Bardoxolone Rejected by FDA for CKD Caused by Alport Syndrome


Announced by Reata Pharmaceuticals on February 25, the Complete Response Letter from the FDA for bardoxolone methyl comes a little over 2 months after an FDA advisory committee voted unanimously against approval of the once-daily, orally administered activator of Nrf2.

FDA in white lettering over a blue background.

The US Food and Drug Administration (FDA) has issued a Complete Response Letter (CRL) to Reata Pharmaceuticals, Inc. for their chronic kidney disease (CKD) treatment bardoxolone methyl, according to a February 25 statement from the company.

The subject of a December 8, 2021, Cardiovascular and Renal Drugs Advisory Committee meeting where committee members voted unanimously against approval, Reata Pharmaceuticals stated the FDA concluded it did not believe the submitted data demonstrated bardoxolone’s ability to slow the loss of kidney function in patients with Alport syndrome and reducing the risk of progression to kidney failure. The statement from Reata Pharmaceuticals also additional data from the company to support the efficacy and safety of bardoxolone.

“This outcome is a significant disappointment for our company, as well as the many patients, families, and investigators who have participated in our development program for bardoxolone in Alport syndrome patients. We will continue to work with the FDA to confirm our next steps on our Alport syndrome program,” said Warren Huff, Reata’s Chief Executive Officer.

A disease with no approved therapies, Reata submitted their New Drug Application for bardoxolone in the treatment of chronic kidney disease caused by Alport syndrome in April 2021. The NDA for the company was supported by data from the phase 3 CARDINAL trial. The FDA had notified Reata Pharmaceuticals at the time of submission they were planning an advisory committee meeting to discuss the application.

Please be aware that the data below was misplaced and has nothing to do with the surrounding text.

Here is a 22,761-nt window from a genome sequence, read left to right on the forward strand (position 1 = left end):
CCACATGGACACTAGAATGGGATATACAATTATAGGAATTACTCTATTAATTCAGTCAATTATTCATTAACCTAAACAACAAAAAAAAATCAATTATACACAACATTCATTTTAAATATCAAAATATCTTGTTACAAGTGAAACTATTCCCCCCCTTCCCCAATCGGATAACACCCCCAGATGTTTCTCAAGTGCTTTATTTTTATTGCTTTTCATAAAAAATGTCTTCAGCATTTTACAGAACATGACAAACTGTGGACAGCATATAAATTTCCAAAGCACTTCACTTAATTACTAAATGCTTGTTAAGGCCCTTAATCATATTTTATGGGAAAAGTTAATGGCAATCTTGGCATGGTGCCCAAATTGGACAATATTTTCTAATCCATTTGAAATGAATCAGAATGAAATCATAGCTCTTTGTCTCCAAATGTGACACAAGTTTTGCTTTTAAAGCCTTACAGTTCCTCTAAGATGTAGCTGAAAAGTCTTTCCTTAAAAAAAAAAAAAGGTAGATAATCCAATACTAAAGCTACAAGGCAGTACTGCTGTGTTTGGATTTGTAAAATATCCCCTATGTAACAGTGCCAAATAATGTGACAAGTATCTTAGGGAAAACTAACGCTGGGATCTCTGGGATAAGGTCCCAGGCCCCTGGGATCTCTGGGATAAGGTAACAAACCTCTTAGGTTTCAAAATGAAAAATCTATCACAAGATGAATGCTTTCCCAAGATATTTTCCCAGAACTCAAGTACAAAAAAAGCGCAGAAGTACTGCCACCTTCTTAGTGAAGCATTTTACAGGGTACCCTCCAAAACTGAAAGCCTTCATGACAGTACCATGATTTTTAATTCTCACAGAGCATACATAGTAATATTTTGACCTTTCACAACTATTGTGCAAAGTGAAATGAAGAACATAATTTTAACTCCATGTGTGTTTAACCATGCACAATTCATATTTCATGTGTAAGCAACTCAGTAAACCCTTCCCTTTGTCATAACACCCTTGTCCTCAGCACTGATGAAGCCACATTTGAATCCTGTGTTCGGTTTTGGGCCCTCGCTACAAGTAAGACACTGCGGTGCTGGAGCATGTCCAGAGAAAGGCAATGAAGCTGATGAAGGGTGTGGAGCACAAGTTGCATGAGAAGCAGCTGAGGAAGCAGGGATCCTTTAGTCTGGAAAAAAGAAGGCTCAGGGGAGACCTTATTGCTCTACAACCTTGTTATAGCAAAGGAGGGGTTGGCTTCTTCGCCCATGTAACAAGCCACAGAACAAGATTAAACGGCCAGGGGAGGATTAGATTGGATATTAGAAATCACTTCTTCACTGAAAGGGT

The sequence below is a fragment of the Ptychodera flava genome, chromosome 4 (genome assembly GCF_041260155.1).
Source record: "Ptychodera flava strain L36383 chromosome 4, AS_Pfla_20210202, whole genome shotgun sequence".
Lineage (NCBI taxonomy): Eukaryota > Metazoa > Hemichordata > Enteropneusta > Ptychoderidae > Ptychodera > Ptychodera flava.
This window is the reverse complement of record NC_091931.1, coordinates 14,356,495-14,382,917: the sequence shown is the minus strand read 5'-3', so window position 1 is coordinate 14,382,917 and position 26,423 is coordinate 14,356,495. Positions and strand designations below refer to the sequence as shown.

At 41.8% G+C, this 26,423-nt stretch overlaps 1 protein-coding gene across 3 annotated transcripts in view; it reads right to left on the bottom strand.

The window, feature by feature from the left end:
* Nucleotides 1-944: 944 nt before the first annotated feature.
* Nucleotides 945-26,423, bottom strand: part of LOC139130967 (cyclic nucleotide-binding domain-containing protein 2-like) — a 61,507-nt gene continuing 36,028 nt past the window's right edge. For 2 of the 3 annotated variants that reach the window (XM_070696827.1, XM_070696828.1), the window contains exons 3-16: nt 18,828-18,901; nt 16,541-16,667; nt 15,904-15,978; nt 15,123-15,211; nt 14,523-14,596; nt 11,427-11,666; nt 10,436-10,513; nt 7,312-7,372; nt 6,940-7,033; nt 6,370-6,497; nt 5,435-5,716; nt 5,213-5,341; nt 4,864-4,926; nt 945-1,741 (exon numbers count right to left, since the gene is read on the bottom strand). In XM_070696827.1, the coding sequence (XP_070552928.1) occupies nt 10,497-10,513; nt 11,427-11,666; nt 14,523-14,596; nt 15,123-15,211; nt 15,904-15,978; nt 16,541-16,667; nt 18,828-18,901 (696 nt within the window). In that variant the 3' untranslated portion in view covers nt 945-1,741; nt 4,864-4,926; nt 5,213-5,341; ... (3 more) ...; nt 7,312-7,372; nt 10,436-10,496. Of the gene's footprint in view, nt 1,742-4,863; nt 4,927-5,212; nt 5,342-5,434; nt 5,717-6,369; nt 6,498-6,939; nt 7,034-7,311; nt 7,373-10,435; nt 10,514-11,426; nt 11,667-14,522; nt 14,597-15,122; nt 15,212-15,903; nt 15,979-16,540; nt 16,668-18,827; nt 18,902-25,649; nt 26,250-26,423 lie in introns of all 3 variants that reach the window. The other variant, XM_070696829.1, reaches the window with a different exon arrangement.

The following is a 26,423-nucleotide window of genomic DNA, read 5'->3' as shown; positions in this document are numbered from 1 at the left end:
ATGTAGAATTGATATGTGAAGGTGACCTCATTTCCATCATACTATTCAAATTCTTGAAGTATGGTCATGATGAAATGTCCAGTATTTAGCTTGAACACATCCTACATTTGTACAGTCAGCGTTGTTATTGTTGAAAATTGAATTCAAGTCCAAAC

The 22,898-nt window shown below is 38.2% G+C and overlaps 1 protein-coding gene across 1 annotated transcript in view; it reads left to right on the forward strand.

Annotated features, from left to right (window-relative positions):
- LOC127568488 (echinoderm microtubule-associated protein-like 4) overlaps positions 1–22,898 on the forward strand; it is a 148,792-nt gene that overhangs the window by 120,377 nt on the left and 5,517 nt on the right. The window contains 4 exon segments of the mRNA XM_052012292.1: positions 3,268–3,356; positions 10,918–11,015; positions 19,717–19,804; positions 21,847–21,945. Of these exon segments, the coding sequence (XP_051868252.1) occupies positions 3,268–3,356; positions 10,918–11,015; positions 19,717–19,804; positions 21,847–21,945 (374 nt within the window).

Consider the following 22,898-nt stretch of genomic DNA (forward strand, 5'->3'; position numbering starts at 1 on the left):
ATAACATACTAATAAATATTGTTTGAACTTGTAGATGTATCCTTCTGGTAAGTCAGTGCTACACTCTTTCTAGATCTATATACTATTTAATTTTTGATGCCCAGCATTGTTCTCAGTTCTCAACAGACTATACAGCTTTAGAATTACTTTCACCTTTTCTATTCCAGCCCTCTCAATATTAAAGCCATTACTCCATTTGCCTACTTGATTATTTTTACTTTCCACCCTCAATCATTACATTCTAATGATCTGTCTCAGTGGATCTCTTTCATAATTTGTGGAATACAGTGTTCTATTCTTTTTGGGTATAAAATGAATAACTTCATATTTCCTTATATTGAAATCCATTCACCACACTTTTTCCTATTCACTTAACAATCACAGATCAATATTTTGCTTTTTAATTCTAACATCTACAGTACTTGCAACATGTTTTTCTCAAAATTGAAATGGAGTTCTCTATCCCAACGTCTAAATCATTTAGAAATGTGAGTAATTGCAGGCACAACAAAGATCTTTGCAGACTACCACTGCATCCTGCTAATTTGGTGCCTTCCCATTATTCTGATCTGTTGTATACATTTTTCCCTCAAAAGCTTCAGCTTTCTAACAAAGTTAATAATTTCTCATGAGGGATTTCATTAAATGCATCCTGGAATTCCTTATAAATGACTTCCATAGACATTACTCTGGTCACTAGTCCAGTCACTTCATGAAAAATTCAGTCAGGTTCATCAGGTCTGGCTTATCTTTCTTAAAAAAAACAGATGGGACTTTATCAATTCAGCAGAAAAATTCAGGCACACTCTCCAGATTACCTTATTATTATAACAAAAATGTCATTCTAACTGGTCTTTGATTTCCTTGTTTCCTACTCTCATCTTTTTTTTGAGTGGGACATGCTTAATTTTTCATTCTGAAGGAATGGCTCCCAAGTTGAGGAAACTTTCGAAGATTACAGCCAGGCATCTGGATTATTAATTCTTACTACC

That meeting, which was held on December 8, included a vote where all 13 members of the committee voted unanimously the provided evidence did not indicate bardoxolone was effective in slowing the progression of chronic kidney disease in Alport syndrome and that its benefits outweigh its risks. Committee members cited low enrollment of patients from the adolescent population, questionable efficacy, and concerns with the safety profile in the CARDINAL or BEACON trials as the rationale behind their decision-making.

In their release, Reata pointed out bardoxolone is currently being studied in EAGLE, an open-label, extended access trial in patients with chronic kidney disease caused by Alport syndrome who participated in the CARDINAL trial and patients with autosomal dominant polycystic kidney disease who participated in the FALCON trial, and AYAME, a Phase 3 study for the treatment of diabetic kidney disease being conducted in Japan.

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